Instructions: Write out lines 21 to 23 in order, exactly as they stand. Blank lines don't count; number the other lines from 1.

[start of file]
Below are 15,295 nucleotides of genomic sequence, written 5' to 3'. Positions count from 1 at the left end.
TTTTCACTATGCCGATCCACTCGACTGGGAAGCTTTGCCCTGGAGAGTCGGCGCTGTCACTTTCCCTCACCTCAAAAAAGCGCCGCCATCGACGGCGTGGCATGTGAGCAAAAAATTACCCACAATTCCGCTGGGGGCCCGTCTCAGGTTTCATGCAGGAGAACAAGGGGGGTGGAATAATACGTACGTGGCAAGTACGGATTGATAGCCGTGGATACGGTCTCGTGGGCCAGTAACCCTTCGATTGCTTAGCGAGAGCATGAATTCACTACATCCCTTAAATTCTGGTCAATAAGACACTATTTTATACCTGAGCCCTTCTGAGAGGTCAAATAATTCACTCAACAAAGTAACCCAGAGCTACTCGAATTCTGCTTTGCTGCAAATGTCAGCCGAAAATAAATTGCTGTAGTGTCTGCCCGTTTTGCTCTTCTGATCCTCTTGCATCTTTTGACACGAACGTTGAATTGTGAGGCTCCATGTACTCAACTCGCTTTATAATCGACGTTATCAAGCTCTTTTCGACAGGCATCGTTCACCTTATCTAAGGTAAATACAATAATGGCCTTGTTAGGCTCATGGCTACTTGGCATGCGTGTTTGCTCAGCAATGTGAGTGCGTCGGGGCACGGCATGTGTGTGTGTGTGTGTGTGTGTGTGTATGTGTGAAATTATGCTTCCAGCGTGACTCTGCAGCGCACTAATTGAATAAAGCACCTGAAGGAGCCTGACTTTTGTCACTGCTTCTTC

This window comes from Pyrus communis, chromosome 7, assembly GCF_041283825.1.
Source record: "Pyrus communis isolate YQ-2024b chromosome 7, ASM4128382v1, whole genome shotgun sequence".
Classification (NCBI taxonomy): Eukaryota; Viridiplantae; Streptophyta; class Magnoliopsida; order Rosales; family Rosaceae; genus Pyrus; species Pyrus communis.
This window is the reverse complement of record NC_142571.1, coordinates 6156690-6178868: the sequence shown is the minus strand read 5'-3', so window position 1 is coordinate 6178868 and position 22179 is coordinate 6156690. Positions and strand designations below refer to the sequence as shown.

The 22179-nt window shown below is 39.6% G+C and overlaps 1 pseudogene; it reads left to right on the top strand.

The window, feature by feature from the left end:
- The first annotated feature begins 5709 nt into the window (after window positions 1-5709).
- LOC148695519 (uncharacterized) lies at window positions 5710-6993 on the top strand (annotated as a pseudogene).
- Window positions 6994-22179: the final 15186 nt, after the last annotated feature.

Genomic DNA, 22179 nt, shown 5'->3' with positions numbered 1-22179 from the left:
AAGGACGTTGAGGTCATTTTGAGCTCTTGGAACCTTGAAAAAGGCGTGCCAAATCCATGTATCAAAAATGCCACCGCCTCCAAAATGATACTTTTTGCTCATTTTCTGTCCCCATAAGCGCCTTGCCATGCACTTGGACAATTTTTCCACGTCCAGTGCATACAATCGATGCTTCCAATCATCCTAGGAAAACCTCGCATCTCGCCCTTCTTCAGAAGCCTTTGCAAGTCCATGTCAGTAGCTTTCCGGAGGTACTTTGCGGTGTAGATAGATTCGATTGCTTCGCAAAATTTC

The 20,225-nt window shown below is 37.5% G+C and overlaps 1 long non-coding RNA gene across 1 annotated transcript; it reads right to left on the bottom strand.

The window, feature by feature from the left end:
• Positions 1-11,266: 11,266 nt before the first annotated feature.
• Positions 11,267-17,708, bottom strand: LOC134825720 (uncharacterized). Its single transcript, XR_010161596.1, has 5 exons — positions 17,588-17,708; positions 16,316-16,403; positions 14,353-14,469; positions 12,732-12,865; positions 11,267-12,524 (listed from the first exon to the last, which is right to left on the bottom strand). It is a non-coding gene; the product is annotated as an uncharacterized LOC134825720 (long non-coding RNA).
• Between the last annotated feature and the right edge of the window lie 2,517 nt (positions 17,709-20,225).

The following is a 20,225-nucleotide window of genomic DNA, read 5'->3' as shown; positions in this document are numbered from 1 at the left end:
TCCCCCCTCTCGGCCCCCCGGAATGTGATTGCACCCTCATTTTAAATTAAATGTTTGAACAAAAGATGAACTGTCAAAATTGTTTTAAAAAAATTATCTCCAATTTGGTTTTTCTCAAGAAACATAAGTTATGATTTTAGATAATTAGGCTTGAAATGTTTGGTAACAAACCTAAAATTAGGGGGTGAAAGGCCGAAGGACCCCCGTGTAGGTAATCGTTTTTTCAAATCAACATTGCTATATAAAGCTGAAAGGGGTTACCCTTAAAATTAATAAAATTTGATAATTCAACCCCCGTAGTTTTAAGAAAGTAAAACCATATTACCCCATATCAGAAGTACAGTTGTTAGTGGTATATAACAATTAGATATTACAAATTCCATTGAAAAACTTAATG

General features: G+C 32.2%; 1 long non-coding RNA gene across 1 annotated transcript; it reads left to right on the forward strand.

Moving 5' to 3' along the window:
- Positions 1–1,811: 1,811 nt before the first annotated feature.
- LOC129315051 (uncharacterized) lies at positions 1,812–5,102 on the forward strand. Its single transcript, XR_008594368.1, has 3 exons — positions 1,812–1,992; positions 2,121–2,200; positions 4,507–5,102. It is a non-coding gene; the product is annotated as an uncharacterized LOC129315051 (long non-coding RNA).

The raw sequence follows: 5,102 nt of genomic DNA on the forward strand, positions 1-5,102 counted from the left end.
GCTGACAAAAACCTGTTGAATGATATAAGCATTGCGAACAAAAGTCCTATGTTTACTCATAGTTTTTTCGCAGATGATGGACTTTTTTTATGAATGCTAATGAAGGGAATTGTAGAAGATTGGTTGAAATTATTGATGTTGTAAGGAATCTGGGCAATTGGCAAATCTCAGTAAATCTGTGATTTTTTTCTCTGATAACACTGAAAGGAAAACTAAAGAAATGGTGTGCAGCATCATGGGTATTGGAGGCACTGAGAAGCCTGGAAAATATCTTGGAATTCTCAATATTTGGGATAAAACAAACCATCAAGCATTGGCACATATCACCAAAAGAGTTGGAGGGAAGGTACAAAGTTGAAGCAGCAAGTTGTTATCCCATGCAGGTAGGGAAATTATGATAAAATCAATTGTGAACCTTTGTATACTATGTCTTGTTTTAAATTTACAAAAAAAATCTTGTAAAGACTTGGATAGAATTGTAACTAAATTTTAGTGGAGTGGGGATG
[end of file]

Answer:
General features: G+C 32.2%; 1 long non-coding RNA gene across 1 annotated transcript; it reads left to right on the forward strand.

Moving 5' to 3' along the window:
- Positions 1–1,811: 1,811 nt before the first annotated feature.